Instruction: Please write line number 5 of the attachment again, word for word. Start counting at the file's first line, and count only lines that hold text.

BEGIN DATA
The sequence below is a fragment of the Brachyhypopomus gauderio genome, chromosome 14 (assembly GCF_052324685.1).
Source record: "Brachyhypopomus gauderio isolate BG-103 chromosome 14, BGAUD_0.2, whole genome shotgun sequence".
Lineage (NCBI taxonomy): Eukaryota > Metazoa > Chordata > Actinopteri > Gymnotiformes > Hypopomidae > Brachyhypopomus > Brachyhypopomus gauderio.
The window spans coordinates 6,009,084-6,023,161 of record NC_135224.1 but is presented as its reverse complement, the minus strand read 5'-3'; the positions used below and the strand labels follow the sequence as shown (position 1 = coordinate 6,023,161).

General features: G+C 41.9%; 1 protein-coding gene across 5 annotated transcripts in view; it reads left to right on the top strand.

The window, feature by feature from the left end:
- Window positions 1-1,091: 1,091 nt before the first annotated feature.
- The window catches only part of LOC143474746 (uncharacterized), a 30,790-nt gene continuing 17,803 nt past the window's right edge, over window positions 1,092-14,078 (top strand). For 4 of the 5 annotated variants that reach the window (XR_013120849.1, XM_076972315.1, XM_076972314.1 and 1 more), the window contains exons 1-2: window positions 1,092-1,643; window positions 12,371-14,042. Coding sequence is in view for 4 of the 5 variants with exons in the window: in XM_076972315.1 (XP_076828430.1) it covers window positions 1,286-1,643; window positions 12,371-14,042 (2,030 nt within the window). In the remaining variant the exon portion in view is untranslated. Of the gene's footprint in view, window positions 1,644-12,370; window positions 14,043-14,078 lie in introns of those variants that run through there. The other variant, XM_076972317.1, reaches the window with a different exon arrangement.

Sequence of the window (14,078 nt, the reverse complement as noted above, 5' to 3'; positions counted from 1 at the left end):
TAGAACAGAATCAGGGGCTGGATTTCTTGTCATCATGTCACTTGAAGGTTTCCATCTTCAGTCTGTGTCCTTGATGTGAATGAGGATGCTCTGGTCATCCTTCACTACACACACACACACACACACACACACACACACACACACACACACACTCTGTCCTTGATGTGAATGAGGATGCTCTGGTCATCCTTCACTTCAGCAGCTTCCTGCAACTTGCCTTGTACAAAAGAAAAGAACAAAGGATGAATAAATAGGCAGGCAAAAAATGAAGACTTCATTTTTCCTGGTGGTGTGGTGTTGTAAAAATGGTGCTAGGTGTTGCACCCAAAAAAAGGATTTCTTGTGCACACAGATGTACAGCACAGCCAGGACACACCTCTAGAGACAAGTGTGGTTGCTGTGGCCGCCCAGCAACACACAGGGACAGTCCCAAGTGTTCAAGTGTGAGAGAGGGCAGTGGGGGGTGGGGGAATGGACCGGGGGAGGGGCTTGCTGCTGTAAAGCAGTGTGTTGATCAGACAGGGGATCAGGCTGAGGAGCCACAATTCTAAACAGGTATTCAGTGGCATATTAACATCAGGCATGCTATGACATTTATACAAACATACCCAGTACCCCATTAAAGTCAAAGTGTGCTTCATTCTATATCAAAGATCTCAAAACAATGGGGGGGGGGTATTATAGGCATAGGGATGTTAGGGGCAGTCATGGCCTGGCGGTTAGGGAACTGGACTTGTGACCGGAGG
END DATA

General features: G+C 41.9%; 1 protein-coding gene across 5 annotated transcripts in view; it reads left to right on the top strand.